The first hints of fall are in the air. The cool evenings herald the end of the summer and the beginning of the fall. What a summer it has been. I married the love of my life and we traveled to London, Tanzania, and Zanzibar in a three-week honeymoon. Africa turned out to be all that it was purported to be, enchanting Lily and I. We know that this will not be the last time we visit.

Now that summer is coming to an end, a new season begins. Most of you will think of fall and of leaves changing. In some sense I will be thinking of that too. But the fall also means the beginning of the faculty search cycle. This year I will be joining that cycle. There are many things that need to be done. Proposals are being written and rewritten, talks need to be arranged and prepared, and trips around the country are being organized. I have prepared for it, as much as I can, but it is still a daunting and foreboding path. I am stepping out from a secure and relatively safe environment of working in someone else’s laboratory and crossing the line to being the leader in my own laboratory.

I am excited about the chance to talk to other scientists and researchers about my ideas and how I think that I can contribute to the institutions that I will be applying to. I know there will be some moments over the next few months that this will seem a daunting task, but I am lucky to have good mentors and a great support group. Stay tuned to progress reports and I’ll see you on the other side.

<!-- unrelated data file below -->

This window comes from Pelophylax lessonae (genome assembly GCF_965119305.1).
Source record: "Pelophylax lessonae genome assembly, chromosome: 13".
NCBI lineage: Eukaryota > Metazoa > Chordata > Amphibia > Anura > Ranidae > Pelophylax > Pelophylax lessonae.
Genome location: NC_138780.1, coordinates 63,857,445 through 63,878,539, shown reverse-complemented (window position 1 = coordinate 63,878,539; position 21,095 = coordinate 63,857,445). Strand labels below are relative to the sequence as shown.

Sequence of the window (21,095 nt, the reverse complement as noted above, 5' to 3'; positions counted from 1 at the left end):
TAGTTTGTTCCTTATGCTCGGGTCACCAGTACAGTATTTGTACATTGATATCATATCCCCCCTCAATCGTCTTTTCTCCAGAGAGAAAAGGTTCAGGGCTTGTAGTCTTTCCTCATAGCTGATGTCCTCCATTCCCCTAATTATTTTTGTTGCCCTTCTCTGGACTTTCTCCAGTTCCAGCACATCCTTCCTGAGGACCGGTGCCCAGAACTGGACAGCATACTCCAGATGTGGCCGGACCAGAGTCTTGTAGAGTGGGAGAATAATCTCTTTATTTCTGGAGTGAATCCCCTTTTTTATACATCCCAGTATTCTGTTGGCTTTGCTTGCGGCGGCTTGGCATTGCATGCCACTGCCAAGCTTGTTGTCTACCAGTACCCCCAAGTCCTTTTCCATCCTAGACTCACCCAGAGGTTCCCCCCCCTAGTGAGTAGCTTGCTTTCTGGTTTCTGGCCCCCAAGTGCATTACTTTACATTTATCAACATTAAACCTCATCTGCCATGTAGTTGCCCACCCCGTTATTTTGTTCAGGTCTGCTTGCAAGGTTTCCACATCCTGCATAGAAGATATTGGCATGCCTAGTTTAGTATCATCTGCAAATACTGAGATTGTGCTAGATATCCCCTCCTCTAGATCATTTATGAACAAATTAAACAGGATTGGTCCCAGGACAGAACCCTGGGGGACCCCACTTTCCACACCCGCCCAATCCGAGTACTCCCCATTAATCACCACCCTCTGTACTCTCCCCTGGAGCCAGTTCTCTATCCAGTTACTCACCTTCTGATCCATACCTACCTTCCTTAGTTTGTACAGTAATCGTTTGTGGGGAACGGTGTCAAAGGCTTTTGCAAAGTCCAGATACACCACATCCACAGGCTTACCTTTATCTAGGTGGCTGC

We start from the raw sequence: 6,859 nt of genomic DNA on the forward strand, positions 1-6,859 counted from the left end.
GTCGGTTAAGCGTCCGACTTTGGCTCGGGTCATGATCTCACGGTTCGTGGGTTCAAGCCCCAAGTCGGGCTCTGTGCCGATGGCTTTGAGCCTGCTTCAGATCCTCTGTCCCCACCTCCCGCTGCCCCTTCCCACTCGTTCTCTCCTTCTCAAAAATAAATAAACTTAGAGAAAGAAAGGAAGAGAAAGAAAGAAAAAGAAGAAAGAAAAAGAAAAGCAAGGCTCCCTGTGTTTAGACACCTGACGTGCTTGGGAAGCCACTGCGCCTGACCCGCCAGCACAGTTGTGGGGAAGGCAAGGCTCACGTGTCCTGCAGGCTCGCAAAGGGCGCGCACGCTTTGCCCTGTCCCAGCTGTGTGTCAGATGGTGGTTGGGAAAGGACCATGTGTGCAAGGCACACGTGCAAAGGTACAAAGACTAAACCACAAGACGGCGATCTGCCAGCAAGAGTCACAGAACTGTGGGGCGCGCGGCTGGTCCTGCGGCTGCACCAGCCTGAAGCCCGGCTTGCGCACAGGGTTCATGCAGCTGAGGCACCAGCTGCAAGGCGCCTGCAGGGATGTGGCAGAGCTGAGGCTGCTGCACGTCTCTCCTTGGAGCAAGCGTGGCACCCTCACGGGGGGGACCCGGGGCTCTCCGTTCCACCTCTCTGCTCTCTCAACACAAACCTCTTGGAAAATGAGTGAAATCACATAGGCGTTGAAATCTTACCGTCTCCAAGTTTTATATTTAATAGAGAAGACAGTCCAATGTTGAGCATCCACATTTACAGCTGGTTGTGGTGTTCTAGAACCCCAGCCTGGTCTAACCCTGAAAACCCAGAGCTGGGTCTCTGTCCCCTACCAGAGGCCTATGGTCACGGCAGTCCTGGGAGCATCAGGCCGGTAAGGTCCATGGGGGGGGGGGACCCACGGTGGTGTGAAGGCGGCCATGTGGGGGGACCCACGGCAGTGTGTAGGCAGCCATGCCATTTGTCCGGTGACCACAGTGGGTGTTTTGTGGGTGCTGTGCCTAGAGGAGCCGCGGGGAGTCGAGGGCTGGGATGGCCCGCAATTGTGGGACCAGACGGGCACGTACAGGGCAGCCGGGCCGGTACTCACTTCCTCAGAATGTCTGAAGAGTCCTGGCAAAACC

Padma Lakshmi opens the MIT Center for Gynepathology Research

The room was packed. We had received an invitation to sit in the special seating section and to attend the ‘after party’. Lily and I waited, in the third row, front and center.  Padma Lakshmi would be walking though those doors, stage left, momentarily. We’ve watched her on Bravo’s Top Chef for 6 seasons now.  Always so beautifully dressed, with her smile, knowing that she was ready to challenge the next set of top chef’s almost beyond their culinary limits. And for all but one, past that breaking point where they hit that wall and fell short of their gastronomic dreams.